• Robotic Consumer Appliance. Robotic appliances are beginning to make inroads into the consumer product marketplace. Robotic floor care products, such as vacuums and sweepers have obtained large market shares and revenues. The current project investigates the potential of a robot to significantly aid in the performance of routine daily household tasks. The specific product will be determined by consultation with the advisor. The application will be chosen based on several criteria, including potential consumer acceptance and marketability of the product, and the ability to create a demonstrable prototype within the timeframe of the project. Emphasis will be placed on products that have retail price-points below $100. Particular attention will be focused on human-robot and robot-environment interaction along with intuitive user interface design and autonomous robotic-appliance operation. Products which demonstrate the potential for consumer acceptance will have the opportunity to be subjected to possible commercialization, initially through product test marketing. Contact: Prof. Daniel Nosenchuck.
  • Projects of interest to Prof. Jeremy Kasdin. My group researches technologies for imaging exoplanets and concepts for future NASA missions that incorporate them. We are currently working on the coronagraph instrument for NASA’s upcoming Wide Field Infrared Space Telescope (WFIRST) as well as starshades for that and other missions. Our focus is primarily on control and estimation techniques for managing the optical wavefront in a telescope. I am also always interested in problems in orbital mechanics and spacecraft design and control. I am also beginning a collaboration with Physics on a balloon born telescope that should have good student work opportunities. Some specific possibilities might be:
    • Modeling the surface and mechanical properties of a MEMS deformable mirror in our lab. Work with a graduate student on integrating into our wavefront control approaches.
    • Work with a graduate student on a new wavefront sensor concept for use in WFIRST and implement it in our lab.
    • Work with a postdoc in our occulter test lab to begin implementing a hardware-in-the-loop demonstration of formation flying for an occulter based space mission.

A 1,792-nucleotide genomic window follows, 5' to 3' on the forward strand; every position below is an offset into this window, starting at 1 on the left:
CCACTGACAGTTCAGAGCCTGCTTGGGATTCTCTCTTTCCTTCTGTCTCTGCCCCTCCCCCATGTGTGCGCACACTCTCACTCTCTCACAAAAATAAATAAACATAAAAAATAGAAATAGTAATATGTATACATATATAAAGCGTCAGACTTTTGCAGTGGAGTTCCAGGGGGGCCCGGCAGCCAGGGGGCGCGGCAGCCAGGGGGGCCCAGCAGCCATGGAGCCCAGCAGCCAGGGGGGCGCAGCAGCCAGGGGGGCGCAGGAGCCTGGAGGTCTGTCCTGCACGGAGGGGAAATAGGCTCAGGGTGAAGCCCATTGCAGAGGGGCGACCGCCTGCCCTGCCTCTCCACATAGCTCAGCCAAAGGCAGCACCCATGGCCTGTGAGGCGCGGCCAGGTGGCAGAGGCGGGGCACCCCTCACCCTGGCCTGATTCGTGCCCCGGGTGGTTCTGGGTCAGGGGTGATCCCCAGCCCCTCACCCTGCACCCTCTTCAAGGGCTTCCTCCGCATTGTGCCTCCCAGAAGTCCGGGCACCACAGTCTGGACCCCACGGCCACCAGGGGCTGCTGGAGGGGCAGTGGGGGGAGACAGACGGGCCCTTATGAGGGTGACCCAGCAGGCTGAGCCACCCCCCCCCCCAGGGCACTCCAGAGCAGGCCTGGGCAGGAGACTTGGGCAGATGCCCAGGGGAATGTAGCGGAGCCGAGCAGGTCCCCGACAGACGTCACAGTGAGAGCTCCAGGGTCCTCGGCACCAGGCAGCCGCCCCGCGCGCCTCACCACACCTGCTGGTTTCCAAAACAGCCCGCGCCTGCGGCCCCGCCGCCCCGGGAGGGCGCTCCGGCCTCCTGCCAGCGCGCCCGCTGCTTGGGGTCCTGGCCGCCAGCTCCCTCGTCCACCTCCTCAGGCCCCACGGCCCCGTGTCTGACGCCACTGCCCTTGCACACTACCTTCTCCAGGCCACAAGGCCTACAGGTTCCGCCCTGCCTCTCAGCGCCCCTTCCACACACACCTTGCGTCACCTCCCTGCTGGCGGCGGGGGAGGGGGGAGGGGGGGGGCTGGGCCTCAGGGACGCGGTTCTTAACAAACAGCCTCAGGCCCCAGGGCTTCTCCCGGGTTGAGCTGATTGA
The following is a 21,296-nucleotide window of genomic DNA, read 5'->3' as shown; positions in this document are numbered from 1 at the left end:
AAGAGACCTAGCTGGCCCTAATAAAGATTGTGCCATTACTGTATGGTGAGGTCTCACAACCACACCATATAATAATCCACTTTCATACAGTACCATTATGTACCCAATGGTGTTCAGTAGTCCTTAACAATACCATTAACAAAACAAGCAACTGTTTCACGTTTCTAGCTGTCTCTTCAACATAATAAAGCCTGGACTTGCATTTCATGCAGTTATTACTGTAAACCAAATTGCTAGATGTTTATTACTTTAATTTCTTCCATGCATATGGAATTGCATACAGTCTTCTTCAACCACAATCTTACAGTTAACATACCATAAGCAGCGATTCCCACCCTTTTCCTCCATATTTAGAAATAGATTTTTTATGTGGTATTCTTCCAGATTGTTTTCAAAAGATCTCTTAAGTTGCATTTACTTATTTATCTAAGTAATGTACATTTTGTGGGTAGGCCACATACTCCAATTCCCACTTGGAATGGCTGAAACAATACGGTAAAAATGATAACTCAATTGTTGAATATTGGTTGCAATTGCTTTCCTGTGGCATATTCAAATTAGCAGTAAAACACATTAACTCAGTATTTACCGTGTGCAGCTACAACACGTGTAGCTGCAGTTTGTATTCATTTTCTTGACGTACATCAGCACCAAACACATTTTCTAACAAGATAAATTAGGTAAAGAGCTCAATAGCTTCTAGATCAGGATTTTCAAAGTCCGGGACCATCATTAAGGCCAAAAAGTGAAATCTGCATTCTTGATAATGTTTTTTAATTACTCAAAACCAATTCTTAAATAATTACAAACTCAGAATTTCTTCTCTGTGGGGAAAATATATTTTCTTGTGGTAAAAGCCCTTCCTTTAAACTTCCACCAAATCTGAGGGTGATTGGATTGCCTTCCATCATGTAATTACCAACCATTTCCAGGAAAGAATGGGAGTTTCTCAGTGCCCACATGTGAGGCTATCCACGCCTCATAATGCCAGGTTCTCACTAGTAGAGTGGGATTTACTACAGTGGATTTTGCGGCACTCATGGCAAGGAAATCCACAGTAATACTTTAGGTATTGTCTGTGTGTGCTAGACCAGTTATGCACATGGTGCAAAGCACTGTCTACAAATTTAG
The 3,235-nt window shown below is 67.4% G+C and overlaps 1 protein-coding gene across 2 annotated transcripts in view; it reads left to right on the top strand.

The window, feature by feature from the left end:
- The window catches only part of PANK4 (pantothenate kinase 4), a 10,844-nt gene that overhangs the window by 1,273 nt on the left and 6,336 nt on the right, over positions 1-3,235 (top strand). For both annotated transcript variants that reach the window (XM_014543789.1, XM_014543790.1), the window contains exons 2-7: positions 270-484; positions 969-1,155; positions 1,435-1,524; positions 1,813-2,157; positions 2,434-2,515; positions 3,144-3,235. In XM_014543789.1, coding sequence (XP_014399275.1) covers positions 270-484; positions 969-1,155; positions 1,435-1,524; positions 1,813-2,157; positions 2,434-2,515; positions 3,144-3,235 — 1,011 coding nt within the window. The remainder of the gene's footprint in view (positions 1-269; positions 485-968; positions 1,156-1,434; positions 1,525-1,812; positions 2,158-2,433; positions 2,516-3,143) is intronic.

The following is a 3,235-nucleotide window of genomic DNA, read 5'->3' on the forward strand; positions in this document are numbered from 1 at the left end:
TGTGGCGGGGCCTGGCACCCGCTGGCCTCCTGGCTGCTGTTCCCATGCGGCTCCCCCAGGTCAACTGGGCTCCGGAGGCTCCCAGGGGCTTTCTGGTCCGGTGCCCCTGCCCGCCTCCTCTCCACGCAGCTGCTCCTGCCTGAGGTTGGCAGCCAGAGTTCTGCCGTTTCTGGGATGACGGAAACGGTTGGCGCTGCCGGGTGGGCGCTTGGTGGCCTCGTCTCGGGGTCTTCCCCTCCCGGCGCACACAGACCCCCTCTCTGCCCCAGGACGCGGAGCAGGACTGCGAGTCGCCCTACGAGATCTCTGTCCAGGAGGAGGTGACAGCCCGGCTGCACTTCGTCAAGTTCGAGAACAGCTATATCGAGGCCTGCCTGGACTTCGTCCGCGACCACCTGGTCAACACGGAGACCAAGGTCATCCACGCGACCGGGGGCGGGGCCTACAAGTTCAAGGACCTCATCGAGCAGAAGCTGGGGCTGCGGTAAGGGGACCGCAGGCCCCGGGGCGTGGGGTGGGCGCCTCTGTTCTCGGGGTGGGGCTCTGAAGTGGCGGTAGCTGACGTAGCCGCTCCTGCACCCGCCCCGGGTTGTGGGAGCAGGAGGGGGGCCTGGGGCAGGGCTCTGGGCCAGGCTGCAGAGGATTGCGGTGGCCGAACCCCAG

• Work jointly with a graduate student and Prof. Bill Jones in Physics on a new balloon borne telescope. The current project will involve designing and building a tabetop prototype of the telescope to test alignment and active control techniques.
  • Project of interest to Prof. Luis Gonzalez.
  • Projects of interest to Prof. Michael Littman.
    • Develop a next-generation construction toy set using the MAE Department's new injection molding machine - I have in mind a construction toy set for future architects and builders that one could use to replicate all of the parts that would allow for developing a model framing - the kind of skeletal framing that one sees when houses are being constructed.
    • Improve our Mechanical Analog Computer. The original device was developed by MIT Professor Vannevar Bush and is known as the differential analyzer. The MAE version of the Analog Computer was developed by several students working with Prof. Littman over several years and is made of K'NEX building materials and some 3D printed parts. What is needed is an improvement in performance and speed. The basic computer works for solving first and second order equations, but it is very slow operating (that is, an hour to model a simple transient response). Improvement in speed and accuracy by a factor of ten is the target.
  • Projects of interest to Prof. Naomi Leonard.
    • Projects in my group focus on control of networked multi-robot systems, dynamics of animal groups, bio-inspired design, and human decision-making dynamics. We are interested in the connections between individual dynamics, social interactions and emergent behaviors in animal aggregations such as schools, flocks and herds and control laws for coordinating the behavior of groups of autonomous vehicles for cooperative tasks such as environmental sensing. We are interested in human-in-the-loop systems and we also work at the intersection with dance and music. Undergraduate projects can involve working with theory or working with software and hardware or some of each. We have available an underwater robot testbed and a testbed with wheeled mobile robots, and we are developing new robots.
  • Projects of interest to Prof. Anirudha Majumdar. Our group works on developing approaches for pushing agile robotic systems to the brink of their hardware limits while providing formal guarantees on their safety and performance. I am particularly excited about applying techniques from nonlinear control theory, optimization, motion planning, and machine learning to the areas of autonomous unmanned aerial vehicle flight, legged locomotion, and grasping/manipulation. Some specific possibilities for undergraduate projects could be: